A 600-year-old dog eating festival in Qianxi, China was banned this week after a massive social media outcry called for its cancellation. Fifteen thousand dogs are slaughtered annually at the festival, which commemorates a battle fought in the town. Before the battle, an invading army killed all the dogs in the town of Qianxi to prevent being exposed by barking dogs. After capturing the town, the army ate the dog meat to celebrate.
From then until the '80s, the dogs were killed immediately before being cooked and served. Then the Chinese government intervened and banned on-site butchery. But the practice began to creep back into the festival over the past few years. Pictures of carnage from the dog eating festival made their way on to the internet, incensing thousands. This year, many of them took to the internet to call for the festival to be banned. The Chinese government reacted by banning the festival.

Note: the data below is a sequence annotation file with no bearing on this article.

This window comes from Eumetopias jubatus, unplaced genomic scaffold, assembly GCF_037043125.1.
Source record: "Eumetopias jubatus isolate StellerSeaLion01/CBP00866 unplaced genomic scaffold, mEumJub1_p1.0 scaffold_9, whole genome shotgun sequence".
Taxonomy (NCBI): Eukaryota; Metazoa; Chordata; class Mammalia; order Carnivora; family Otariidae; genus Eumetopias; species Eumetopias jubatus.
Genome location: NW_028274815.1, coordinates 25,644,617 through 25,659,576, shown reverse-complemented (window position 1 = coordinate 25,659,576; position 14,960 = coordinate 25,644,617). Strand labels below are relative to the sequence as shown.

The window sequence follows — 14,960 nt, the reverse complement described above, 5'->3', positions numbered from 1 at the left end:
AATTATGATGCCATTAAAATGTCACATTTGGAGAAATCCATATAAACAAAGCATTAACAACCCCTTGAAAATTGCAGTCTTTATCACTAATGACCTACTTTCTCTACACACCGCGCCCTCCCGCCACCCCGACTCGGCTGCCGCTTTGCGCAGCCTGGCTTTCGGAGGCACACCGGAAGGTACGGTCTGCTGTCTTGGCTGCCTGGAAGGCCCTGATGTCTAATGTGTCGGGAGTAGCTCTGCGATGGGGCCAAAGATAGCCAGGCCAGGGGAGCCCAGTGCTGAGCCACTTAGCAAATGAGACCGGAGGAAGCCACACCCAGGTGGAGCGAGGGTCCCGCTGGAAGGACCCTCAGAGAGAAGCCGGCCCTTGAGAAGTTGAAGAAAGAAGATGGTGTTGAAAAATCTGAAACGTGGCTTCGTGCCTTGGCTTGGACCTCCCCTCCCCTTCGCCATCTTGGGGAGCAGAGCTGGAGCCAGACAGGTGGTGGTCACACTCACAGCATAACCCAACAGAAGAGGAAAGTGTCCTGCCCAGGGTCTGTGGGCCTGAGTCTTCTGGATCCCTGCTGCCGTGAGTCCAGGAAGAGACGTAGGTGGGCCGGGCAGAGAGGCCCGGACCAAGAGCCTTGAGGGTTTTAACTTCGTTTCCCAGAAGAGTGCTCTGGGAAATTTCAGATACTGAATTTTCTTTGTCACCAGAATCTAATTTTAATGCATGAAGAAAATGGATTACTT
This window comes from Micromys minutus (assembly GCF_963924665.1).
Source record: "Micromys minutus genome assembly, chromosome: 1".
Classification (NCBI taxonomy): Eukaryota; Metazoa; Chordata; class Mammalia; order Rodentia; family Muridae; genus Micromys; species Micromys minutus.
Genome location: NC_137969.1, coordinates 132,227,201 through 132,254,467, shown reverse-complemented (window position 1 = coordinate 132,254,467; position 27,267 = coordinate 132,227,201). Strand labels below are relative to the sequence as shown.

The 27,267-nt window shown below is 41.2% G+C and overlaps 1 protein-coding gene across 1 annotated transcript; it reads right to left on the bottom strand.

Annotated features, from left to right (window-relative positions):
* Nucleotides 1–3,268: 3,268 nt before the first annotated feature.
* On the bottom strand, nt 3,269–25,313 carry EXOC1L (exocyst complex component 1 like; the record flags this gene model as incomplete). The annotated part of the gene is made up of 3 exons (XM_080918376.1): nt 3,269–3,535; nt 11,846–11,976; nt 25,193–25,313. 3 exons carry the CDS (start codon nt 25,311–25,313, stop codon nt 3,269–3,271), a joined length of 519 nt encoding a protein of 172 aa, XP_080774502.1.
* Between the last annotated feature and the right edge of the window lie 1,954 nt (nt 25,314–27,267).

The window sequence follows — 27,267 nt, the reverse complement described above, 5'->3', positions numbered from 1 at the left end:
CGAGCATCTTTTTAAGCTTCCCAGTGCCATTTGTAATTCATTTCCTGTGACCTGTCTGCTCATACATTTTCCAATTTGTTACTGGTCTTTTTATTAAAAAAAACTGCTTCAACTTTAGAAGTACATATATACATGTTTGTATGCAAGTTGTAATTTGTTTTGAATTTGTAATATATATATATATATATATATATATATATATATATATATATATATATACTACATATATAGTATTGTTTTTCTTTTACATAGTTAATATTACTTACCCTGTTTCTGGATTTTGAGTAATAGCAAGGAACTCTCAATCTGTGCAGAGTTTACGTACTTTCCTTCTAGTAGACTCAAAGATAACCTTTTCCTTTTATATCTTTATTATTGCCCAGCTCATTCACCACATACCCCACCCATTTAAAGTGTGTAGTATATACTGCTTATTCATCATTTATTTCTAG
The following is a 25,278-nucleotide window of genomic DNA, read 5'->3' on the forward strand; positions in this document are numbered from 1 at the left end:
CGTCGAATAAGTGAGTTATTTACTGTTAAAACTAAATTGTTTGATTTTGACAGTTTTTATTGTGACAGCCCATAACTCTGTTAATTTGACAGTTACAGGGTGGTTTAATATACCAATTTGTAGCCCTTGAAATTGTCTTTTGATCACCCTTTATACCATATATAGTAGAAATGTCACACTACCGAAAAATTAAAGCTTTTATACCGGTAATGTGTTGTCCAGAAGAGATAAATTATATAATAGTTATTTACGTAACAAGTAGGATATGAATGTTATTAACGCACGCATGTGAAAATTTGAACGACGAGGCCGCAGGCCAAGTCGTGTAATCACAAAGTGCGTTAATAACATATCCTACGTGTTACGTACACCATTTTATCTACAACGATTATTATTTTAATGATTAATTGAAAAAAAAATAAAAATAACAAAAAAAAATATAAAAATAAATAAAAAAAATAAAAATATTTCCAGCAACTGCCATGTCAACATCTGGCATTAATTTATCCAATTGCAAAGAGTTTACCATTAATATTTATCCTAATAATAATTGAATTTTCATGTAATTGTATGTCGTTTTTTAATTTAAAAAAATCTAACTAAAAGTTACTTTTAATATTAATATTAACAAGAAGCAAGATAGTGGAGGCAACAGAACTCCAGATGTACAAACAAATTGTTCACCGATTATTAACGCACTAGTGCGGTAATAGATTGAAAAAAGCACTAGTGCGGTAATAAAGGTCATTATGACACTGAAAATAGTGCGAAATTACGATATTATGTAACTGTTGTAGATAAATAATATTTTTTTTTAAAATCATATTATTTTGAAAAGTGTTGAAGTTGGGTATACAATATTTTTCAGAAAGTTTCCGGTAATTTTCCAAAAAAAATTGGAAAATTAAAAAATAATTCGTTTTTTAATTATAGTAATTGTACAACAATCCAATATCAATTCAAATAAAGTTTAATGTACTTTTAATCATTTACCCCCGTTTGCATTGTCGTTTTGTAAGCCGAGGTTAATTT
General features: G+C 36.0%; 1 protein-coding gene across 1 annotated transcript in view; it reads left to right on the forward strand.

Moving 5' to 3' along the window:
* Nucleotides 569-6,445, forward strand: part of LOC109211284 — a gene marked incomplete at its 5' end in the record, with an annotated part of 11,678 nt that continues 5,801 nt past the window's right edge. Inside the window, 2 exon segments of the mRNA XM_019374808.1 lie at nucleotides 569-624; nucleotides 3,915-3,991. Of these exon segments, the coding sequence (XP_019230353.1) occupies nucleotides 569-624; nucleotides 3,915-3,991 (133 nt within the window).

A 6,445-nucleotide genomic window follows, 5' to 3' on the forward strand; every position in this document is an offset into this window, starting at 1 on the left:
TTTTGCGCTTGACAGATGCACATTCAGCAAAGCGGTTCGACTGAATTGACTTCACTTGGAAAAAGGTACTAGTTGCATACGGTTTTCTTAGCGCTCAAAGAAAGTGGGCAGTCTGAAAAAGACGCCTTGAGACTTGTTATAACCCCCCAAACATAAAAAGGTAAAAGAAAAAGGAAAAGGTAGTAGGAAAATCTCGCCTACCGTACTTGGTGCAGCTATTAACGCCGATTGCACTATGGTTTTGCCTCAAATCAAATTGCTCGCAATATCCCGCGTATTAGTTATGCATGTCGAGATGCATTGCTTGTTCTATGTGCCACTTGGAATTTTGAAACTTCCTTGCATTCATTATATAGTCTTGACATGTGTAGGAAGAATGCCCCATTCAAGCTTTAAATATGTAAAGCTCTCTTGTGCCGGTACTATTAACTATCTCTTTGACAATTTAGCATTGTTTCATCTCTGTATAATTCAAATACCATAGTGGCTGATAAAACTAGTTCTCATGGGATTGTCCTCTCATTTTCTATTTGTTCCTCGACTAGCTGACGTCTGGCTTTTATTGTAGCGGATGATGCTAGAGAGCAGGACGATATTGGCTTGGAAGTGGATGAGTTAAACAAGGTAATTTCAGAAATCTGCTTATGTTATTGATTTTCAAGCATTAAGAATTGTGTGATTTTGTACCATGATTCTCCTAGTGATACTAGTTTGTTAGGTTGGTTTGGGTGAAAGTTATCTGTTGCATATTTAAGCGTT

According to Global Post, sympathy for dogs has increased markedly among the Chinese over the past few decades; keeping them as pets was banned during the Cultural Revolution, but rates of ownership have risen since then.
There have been some calls for a total ban on eating cats and dogs in the country, it remains both common and socially acceptable. It's possible, though, that this recent move could signal a further shift in government sentiment towards the side of a ban; rumors of such a ban started to escalate as early as June.